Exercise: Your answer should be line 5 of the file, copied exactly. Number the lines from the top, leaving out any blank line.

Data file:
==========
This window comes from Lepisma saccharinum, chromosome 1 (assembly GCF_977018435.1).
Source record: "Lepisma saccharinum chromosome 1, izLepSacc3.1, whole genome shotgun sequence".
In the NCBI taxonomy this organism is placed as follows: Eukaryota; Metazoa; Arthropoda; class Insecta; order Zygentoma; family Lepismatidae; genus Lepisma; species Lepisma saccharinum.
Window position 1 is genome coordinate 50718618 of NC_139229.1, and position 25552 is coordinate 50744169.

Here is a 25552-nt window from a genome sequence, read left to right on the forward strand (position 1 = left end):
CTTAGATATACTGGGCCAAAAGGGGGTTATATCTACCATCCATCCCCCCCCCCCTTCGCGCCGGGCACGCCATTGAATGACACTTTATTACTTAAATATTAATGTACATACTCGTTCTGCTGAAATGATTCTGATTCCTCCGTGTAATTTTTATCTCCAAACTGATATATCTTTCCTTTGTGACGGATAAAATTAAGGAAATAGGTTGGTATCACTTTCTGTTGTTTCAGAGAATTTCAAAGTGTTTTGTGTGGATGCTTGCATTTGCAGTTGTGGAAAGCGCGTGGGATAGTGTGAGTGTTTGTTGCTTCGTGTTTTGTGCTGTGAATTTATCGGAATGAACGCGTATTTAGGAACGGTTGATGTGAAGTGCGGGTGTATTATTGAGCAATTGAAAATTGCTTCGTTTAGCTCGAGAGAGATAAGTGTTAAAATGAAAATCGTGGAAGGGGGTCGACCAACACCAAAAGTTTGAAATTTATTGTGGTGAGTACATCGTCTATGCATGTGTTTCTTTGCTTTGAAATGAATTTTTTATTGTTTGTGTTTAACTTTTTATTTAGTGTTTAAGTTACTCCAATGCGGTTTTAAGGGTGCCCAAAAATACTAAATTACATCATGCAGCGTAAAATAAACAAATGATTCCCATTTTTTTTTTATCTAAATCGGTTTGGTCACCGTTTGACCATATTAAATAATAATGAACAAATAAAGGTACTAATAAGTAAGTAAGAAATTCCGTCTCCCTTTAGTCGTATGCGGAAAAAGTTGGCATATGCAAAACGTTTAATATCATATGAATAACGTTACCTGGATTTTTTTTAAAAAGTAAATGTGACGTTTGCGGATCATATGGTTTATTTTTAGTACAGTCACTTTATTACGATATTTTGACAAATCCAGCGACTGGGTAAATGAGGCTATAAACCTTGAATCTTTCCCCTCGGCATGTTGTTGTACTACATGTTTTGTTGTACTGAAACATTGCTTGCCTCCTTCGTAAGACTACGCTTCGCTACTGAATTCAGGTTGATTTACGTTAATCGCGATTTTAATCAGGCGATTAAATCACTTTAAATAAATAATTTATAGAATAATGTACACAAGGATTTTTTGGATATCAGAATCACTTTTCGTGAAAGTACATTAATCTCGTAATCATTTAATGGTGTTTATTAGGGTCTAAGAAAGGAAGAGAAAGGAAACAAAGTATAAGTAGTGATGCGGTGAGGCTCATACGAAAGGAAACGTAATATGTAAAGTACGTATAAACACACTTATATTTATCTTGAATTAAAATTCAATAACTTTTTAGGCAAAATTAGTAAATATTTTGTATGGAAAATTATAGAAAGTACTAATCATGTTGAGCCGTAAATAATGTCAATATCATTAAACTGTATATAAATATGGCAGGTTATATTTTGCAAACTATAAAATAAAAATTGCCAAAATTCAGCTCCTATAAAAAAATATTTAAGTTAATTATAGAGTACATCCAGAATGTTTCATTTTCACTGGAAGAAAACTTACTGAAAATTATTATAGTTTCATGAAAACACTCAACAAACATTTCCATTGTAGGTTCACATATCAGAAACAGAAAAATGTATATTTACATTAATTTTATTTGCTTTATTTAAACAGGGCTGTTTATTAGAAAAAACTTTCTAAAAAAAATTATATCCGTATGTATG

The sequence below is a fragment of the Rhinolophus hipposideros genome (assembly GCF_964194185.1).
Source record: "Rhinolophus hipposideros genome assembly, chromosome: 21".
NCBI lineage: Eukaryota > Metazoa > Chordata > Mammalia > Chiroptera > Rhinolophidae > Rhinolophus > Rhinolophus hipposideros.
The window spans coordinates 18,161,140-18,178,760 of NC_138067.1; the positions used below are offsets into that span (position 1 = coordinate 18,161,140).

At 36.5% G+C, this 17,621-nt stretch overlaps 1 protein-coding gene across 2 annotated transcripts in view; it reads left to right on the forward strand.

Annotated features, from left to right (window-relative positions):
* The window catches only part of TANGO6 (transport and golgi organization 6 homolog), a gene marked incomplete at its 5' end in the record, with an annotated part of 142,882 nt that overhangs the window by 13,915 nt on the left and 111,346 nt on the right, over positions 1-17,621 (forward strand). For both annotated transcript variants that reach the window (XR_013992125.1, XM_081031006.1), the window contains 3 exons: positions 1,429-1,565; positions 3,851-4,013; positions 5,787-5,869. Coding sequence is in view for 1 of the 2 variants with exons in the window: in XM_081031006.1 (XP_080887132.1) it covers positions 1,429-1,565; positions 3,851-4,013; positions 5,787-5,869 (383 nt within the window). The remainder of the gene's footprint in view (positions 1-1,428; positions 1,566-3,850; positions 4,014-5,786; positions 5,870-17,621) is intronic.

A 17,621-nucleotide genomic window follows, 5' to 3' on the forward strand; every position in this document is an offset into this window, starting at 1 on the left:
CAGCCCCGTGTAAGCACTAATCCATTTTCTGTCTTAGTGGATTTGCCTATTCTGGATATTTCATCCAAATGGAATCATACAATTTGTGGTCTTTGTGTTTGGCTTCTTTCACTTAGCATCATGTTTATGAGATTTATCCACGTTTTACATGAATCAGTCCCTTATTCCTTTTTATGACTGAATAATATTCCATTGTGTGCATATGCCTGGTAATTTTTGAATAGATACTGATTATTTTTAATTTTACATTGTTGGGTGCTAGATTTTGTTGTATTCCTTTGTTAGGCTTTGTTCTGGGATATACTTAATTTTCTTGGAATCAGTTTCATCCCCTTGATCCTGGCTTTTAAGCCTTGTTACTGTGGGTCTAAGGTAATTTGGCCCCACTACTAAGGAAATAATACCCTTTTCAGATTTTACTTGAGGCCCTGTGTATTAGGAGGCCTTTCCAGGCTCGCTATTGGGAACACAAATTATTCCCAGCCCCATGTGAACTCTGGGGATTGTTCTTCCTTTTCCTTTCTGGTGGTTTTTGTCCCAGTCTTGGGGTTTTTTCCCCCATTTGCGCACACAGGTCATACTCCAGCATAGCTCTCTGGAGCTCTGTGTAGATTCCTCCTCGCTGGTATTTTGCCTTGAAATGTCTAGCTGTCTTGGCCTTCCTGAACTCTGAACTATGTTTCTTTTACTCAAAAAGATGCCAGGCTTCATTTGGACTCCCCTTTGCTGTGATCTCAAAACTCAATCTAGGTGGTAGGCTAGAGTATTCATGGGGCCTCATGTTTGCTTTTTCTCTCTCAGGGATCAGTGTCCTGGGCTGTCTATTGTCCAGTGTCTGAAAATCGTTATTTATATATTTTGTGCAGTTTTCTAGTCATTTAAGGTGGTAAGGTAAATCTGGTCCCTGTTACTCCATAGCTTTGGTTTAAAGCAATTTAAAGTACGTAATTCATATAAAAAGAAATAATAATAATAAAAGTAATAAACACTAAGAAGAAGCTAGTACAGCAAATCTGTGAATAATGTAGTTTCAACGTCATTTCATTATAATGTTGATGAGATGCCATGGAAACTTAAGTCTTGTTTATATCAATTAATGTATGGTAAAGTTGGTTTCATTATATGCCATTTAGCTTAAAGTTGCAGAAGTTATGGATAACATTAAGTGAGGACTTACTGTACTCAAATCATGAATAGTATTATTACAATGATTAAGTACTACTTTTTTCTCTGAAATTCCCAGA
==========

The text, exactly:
Here is a 25552-nt window from a genome sequence, read left to right on the forward strand (position 1 = left end):